The invention provides tough, impact-resistant coatings that are hard enough to resist abrasion. The full potential of the abrasion-resistant particles can be realized because the hardened metal surface surrounding the particles does not wear away as rapidly in use. This prevents the particles from dislodging.
Other features and advantages of the invention will be apparent from the following description of the preferred embodiments thereof, and from the claims.
Preferred coated substrates consist of a steel substrate metallurgically bonded to a coating of nickel or cobalt from whose surface abrasion-resistant tungsten carbide or titanium carbide grit particles protrude. The nickel or cobalt surface surrounding the grit particles is hardened by conversion to a nickel or cobalt boride, carbide, nitride, or carbonitride. The coated substrates preferably exhibit a hardness of at least 1200 knoop and an impact resistance of at least 10 ft. lbs.
Hardening the metal surface surrounding the grit particles increases the abrasion resistance of the surface relative to the softer, underlying nickel or cobalt. This prevents the grit particles from dislodging because the surrounding surface remains intact rather than wearing away. Embedding grit particles in the hardened coating prevents catastrophic cracks from developing in the hardened coating; such cracks can cause the coating to chip or flake off. The particles act as "crack-stoppers", terminating the growth of propagating cracks when the crack tip reaches the particles. Metallurgically bonding the steel substrate to the coating (rather than physically bonding the two materials together) leads to good impact resistance.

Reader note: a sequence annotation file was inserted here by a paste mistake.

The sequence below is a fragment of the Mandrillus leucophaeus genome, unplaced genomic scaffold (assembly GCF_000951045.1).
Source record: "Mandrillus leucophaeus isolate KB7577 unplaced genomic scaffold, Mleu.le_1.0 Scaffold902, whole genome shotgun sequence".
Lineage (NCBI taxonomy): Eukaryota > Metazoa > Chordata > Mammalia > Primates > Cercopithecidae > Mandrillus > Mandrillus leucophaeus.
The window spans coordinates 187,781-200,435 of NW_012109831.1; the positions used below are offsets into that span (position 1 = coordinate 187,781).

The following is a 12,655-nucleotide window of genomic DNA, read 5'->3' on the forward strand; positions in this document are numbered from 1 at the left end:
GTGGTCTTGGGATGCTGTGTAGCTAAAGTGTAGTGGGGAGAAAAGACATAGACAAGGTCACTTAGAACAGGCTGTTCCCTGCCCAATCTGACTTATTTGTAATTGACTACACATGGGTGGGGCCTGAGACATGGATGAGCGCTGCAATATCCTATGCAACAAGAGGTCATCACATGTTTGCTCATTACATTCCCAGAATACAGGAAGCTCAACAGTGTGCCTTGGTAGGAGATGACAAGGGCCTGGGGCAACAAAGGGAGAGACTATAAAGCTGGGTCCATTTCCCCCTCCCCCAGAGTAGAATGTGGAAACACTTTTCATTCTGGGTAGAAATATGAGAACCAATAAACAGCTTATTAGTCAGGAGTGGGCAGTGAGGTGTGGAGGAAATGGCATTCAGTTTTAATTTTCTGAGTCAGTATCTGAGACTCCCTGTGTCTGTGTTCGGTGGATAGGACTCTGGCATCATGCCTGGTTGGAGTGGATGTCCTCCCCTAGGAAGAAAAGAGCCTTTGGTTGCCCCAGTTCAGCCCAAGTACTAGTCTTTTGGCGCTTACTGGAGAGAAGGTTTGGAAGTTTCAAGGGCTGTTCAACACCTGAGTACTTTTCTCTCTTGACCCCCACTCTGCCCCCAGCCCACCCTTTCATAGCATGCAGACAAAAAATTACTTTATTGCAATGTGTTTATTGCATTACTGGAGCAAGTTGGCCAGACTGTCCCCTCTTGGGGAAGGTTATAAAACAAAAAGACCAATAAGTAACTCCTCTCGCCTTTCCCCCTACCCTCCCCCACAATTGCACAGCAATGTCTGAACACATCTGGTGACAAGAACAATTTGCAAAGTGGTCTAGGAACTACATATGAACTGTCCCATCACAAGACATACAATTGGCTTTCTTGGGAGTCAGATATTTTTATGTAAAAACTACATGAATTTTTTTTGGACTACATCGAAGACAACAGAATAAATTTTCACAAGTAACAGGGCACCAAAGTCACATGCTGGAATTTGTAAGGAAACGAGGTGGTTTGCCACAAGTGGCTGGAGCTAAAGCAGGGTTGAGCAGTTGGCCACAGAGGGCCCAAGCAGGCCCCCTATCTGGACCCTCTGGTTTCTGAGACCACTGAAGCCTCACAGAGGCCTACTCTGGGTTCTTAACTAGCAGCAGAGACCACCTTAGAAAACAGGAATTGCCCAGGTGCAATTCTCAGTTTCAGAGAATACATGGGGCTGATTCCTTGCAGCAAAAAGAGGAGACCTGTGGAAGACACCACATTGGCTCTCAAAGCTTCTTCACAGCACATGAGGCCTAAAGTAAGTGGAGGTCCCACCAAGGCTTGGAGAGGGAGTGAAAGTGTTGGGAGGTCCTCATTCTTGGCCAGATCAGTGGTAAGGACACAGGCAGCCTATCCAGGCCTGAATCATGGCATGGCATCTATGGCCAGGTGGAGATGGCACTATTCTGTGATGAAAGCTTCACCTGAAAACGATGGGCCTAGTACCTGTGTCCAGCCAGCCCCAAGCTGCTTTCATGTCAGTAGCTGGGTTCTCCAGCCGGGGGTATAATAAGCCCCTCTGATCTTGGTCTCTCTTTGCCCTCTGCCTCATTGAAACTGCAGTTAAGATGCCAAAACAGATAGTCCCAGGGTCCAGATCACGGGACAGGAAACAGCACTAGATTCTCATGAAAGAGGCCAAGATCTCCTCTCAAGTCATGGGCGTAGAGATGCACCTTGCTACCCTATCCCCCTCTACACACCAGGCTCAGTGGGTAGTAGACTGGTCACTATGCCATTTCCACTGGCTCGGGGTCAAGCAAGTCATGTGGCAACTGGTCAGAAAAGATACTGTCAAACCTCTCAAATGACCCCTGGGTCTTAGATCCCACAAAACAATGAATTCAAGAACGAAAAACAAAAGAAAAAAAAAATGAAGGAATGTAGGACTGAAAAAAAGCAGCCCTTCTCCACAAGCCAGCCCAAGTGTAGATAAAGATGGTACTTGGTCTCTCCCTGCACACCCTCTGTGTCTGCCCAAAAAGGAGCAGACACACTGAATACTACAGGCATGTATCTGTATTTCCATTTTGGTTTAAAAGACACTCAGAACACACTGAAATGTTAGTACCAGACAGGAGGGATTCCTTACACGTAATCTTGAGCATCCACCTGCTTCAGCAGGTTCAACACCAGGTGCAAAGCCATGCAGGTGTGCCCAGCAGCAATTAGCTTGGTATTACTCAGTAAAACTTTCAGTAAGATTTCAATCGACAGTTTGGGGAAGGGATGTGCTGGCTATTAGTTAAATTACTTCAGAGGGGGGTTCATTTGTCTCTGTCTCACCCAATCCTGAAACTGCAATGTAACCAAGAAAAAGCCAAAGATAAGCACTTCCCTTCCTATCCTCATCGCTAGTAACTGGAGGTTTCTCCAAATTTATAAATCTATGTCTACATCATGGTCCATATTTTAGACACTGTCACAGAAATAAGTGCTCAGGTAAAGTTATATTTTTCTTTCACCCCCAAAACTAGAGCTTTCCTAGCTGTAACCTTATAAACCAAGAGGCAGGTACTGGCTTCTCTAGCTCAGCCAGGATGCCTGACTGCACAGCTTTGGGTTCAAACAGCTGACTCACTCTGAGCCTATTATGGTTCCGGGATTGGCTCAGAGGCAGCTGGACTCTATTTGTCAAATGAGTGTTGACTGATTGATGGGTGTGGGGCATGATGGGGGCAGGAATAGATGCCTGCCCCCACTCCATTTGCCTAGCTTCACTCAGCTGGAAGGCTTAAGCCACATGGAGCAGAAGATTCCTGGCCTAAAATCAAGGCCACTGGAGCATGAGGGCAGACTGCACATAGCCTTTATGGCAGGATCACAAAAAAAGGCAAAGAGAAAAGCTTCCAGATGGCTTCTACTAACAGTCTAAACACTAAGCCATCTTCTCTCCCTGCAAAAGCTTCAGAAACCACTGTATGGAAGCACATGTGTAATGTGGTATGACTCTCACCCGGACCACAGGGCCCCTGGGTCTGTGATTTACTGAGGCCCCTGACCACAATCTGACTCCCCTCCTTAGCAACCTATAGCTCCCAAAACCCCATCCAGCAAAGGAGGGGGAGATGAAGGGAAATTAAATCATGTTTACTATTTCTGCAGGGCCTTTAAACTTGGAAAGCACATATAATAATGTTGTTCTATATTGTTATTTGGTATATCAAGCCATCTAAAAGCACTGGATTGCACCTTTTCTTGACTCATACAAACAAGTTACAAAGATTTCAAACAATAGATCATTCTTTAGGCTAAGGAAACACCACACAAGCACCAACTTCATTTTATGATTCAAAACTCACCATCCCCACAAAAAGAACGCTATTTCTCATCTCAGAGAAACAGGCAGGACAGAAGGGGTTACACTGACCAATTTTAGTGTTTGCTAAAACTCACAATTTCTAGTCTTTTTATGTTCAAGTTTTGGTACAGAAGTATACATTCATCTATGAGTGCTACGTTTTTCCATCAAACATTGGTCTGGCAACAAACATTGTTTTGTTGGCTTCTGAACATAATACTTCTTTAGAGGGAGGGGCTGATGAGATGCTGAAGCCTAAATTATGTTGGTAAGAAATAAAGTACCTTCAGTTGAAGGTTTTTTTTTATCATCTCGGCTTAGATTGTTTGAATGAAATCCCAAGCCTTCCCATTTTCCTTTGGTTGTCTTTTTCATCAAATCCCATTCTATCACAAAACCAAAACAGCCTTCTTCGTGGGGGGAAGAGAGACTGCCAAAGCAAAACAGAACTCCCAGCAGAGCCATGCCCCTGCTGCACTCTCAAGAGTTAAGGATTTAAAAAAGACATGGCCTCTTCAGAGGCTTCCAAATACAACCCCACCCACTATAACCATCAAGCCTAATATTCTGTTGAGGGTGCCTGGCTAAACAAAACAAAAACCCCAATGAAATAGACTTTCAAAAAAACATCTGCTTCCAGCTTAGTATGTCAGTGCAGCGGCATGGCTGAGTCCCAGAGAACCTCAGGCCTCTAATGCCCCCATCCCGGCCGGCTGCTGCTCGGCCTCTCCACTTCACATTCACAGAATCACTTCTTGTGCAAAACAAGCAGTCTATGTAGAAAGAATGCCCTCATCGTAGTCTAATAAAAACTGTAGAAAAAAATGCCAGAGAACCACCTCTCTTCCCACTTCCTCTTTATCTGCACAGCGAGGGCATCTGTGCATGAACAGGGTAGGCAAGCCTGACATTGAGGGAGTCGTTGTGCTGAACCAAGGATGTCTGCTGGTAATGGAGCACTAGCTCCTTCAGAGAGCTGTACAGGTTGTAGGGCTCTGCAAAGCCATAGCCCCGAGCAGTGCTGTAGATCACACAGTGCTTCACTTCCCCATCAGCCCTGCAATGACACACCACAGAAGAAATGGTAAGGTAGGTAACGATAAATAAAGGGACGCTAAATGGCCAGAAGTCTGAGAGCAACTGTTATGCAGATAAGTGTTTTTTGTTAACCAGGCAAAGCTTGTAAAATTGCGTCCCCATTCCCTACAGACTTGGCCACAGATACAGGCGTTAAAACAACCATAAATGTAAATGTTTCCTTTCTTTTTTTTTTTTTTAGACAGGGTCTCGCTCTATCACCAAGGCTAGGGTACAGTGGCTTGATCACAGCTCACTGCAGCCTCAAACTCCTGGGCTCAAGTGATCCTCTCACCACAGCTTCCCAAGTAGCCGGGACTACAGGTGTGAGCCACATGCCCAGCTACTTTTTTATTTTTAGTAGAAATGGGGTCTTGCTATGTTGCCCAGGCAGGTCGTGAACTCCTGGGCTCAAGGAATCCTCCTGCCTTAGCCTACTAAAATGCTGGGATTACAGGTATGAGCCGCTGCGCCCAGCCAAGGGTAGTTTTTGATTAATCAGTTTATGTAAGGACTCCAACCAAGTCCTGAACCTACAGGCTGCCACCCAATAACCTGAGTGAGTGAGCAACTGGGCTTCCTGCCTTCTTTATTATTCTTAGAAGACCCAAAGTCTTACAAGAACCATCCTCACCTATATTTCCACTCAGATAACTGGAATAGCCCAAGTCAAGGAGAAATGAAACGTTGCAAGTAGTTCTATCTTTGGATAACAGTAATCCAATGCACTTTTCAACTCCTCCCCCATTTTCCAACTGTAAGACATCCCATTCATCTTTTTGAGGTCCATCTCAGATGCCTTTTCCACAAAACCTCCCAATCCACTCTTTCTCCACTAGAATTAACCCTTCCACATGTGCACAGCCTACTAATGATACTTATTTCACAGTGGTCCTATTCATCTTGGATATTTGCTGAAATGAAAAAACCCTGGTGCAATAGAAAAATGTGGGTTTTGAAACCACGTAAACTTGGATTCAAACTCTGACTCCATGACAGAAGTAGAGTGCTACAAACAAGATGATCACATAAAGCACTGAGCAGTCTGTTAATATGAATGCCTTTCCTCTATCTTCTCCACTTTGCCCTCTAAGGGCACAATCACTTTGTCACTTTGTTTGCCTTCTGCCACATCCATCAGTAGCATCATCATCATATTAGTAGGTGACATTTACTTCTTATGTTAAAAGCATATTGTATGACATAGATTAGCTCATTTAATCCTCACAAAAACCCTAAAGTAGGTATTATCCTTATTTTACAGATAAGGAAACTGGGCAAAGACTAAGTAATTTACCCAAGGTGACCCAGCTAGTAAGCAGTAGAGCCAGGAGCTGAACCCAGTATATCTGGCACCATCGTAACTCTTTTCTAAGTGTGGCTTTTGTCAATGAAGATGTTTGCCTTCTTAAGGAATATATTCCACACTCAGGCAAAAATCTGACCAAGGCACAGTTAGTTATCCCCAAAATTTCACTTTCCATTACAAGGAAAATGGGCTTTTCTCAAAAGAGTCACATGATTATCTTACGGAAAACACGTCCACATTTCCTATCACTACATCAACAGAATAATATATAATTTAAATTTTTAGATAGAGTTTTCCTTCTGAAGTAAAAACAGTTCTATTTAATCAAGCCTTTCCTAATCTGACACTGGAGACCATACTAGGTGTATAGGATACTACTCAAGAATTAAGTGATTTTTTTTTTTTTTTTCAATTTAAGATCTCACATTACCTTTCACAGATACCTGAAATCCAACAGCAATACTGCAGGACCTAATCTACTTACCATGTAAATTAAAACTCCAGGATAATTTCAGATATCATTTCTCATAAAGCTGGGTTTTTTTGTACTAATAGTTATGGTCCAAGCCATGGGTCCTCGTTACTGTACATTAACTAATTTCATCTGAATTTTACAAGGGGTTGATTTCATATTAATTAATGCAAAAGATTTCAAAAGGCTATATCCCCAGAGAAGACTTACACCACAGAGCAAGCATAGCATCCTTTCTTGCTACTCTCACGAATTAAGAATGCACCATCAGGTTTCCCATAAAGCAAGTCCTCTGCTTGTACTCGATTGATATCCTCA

The coated substrates are generally prepared in two steps. In the first step, the coating is applied to the substrate by flame spraying a spray-weldable, self-fluxing metal powder onto the substrate using a plasma or acetylene flame spray gun. The powder typically consists of a nickel or cobalt base metal, fluxing element (e.g., boron or silicon), and carbide grit particles (e.g., tungsten or titanium carbide particles). Examples of suitable powders are described in Longo, U.S. Pat. No. 3,313,633, entitled "Hiqh Temperature Flame Spray Powder" and Longo, U.S. Pat. No. 3,305,326, entitled "Self-Fusing Flame Spray Material," both of which are hereby incorporated by reference. Following flame spraying, the coating may be fused by heating in a furnace if desired.
In the second step, the surface of the nickel or cobalt coating surrounding the grit particles is borided, carbided, nitrided, or carbonitrided using conventional techniques to harden it. The grit particles are not affected by the hardening treatment.